Perceptual Changes in People with Shoulder Pain – Recognising Laterality

Could You Recognise Your Own Shoulder?

Research shows that people in pain often lose the ability to identify left or right images of their painful body part(s).

What this means, is when viewing pictures of body parts (for example, the shoulder) it is highly likely that you will be slower and/or less accurate than somebody without shoulder pain at determining whether the image is a Left shoulder or Right shoulder.

This ability to discriminate appears to be important for normal recovery from pain.

The good news for you is that the brain is plastic and changeable. If you consistently give your brain the right kind of exercise and recognition training, using appropriate tools, a bit of hard work, patience and persistence, it is possible for you to improve the ability (speed and accuracy) to discriminate between Left and Right body parts and movements.

Getting better at recognising left and right body parts and movements has been shown to reduce pain, aides recovery from injury and improves performance. To help you improve your ability to recognise, move and function without shoulder pain, an Australian company the Neuro Orthopaedic Institute or NoiGroup have developed a great range of Recognise and Graded Motor Imagery tools which you can check out here.

What Could You Do Next?

Using the neuroscientific principals of recognition and motor imagery, you could:

Imagine yourself moving your painful shoulder but without actually moving it.

This simple yet often difficult act of imagining movement uses similar brain areas you would normally use when you normally move. This is why a golfer might imagine or visualise the ball going into the hole before they actually putt.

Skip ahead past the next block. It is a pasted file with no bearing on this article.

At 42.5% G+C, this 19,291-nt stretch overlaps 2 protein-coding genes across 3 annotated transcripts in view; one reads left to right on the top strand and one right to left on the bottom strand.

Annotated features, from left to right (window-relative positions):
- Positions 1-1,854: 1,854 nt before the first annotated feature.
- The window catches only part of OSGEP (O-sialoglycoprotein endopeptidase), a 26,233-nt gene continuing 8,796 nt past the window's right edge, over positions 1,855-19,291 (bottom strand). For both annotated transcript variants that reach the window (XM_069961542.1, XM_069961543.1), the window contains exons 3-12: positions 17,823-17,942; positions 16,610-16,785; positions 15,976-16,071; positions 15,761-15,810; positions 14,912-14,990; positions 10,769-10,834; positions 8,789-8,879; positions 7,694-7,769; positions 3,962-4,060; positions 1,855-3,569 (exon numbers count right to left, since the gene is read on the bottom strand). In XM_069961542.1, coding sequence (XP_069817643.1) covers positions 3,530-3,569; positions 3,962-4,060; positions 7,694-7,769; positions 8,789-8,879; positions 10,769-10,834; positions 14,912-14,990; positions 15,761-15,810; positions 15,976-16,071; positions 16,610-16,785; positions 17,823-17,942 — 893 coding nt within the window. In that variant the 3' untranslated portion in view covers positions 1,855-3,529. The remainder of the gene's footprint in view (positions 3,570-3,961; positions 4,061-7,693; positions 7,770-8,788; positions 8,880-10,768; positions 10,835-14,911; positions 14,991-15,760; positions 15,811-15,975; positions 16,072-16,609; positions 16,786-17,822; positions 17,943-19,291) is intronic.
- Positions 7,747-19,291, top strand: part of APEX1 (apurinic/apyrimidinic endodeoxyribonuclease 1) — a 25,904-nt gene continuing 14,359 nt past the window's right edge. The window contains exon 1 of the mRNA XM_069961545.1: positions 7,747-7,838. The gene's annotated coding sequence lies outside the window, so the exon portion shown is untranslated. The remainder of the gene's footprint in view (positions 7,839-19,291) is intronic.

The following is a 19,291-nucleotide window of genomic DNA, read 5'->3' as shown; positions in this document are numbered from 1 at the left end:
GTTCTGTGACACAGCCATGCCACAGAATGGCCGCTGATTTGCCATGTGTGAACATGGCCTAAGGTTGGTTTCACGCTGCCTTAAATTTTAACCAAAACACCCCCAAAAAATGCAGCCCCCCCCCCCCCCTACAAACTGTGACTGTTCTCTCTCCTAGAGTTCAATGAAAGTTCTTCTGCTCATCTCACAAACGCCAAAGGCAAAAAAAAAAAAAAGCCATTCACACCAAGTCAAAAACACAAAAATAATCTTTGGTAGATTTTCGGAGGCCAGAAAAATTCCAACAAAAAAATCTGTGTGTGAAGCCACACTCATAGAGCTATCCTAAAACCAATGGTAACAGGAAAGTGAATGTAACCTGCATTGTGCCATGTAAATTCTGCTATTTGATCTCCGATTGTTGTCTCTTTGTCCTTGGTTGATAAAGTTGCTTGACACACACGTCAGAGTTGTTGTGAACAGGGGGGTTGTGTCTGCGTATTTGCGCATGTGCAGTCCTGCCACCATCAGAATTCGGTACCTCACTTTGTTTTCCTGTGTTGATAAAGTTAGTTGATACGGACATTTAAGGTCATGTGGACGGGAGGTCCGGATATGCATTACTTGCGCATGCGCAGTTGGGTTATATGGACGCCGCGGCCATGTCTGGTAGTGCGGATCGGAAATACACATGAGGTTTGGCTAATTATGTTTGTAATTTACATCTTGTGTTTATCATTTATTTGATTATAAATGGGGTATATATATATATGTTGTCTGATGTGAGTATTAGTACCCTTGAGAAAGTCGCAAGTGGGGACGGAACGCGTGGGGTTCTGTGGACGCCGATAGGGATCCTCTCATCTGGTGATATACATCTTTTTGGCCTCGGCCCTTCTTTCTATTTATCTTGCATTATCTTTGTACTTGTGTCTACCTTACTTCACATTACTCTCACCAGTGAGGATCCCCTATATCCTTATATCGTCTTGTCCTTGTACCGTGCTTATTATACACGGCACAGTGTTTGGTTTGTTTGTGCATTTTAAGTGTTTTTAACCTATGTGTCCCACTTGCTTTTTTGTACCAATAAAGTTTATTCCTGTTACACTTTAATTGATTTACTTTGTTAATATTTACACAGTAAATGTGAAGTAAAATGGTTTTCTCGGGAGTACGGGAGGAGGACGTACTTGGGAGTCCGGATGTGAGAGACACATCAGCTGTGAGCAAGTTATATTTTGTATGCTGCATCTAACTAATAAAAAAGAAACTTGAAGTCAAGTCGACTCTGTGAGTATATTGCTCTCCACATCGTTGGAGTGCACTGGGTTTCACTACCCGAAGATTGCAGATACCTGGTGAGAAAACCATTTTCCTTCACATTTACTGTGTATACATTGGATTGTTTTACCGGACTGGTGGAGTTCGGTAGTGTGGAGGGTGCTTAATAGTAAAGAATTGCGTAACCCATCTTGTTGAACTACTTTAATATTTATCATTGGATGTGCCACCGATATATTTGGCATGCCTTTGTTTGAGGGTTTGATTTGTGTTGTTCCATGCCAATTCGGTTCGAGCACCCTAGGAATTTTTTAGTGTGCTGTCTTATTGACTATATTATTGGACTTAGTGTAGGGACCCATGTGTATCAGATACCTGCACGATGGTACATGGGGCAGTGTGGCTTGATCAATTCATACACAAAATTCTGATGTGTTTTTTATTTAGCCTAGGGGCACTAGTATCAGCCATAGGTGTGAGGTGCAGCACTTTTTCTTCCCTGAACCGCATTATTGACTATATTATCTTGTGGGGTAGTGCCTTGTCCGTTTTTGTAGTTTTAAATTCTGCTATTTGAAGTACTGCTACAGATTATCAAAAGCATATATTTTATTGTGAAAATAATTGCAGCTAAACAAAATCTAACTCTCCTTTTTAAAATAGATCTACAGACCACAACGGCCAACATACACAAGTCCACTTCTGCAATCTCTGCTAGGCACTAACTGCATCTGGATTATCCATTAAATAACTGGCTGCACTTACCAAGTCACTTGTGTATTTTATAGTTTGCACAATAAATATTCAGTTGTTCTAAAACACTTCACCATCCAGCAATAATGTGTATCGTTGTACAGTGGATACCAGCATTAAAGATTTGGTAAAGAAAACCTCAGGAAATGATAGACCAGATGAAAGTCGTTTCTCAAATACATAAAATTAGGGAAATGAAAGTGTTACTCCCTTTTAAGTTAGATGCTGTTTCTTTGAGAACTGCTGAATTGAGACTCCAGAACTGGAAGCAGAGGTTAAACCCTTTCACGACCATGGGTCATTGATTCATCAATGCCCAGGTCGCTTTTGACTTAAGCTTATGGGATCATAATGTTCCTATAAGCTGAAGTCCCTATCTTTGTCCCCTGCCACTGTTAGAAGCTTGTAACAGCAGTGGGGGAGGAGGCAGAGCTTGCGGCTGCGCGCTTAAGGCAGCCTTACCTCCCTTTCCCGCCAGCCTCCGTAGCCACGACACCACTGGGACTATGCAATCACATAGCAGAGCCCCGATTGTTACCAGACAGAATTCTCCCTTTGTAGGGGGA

You might have done something similar yourself when playing sport?
Look at images of people and body parts particularly shoulders and arms.

Try and answer as quick as you can “which is it…Left or Right? and/or “which direction is it moving…Left or Right?” The speed and accuracy of your answers is important and should be answered in 1.6 seconds +/- 0.5sec with an 80% or above accuracy to be considered relatively normal as far as we know currently.

You Could Help Us Learn More?

This is important, because your help will enable us to learn more about shoulder laterality and our ability to treat people with shoulder pain better.

A colleague of mine, John Breckenridge is doing a very interesting study on shoulder laterality and it would mean a great deal to me and to him if you could spend a few moments of your time practicing your recognition skills.

You never know you just might learn something about yourself?

So I invite you to participate in John’s research project which is investigating perceptual changes in people with shoulder pain compared to people without. We know from previous research that some people with longstanding hand or arm pain have difficulty recognising the laterality (left from right) of a picture of their affected hand (perception difficulties).

The aim of the study is to establish whether the same effects are seen in people with shoulder problems. This could lead us to better understand shoulder pain and in turn help us to develop more effective treatment strategies.

To do this John will investigate the accuracy and response time for the left/right judgement task of the shoulder in a normal healthy population and compare the results to those with shoulder pain.

Got shoulder pain then give this little test a go!

For the Shoulder Laterality Study Flyer – CLICK HERE!

Click the image below to access the online shoulder laterality test – Good Luck!

Reference: Neuro Orthopaedic Institute


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